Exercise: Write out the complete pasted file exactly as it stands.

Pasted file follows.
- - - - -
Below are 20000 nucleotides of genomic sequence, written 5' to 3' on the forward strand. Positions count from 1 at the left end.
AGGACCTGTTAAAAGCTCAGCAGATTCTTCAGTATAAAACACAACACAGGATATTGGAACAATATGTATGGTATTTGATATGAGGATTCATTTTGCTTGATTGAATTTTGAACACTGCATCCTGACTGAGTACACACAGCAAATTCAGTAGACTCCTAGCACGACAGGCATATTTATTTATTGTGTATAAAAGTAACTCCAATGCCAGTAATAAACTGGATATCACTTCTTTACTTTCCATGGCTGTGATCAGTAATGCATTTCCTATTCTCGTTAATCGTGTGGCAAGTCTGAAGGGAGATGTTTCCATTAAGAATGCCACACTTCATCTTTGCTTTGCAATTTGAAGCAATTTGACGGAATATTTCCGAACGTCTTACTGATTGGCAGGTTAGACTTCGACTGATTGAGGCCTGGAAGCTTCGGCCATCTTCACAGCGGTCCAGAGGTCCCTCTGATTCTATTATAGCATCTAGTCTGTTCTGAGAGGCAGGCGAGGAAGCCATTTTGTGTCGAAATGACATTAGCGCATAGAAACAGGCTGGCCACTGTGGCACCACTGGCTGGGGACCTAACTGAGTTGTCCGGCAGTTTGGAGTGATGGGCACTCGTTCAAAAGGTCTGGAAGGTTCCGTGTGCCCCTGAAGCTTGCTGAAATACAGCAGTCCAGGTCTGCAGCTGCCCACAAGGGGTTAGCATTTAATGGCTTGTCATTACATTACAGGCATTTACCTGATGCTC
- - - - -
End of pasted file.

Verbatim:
Below are 20000 nucleotides of genomic sequence, written 5' to 3' on the forward strand. Positions count from 1 at the left end.
AGGACCTGTTAAAAGCTCAGCAGATTCTTCAGTATAAAACACAACACAGGATATTGGAACAATATGTATGGTATTTGATATGAGGATTCATTTTGCTTGATTGAATTTTGAACACTGCATCCTGACTGAGTACACACAGCAAATTCAGTAGACTCCTAGCACGACAGGCATATTTATTTATTGTGTATAAAAGTAACTCCAATGCCAGTAATAAACTGGATATCACTTCTTTACTTTCCATGGCTGTGATCAGTAATGCATTTCCTATTCTCGTTAATCGTGTGGCAAGTCTGAAGGGAGATGTTTCCATTAAGAATGCCACACTTCATCTTTGCTTTGCAATTTGAAGCAATTTGACGGAATATTTCCGAACGTCTTACTGATTGGCAGGTTAGACTTCGACTGATTGAGGCCTGGAAGCTTCGGCCATCTTCACAGCGGTCCAGAGGTCCCTCTGATTCTATTATAGCATCTAGTCTGTTCTGAGAGGCAGGCGAGGAAGCCATTTTGTGTCGAAATGACATTAGCGCATAGAAACAGGCTGGCCACTGTGGCACCACTGGCTGGGGACCTAACTGAGTTGTCCGGCAGTTTGGAGTGATGGGCACTCGTTCAAAAGGTCTGGAAGGTTCCGTGTGCCCCTGAAGCTTGCTGAAATACAGCAGTCCAGGTCTGCAGCTGCCCACAAGGGGTTAGCATTTAATGGCTTGTCATTACATTACAGGCATTTACCTGATGCTC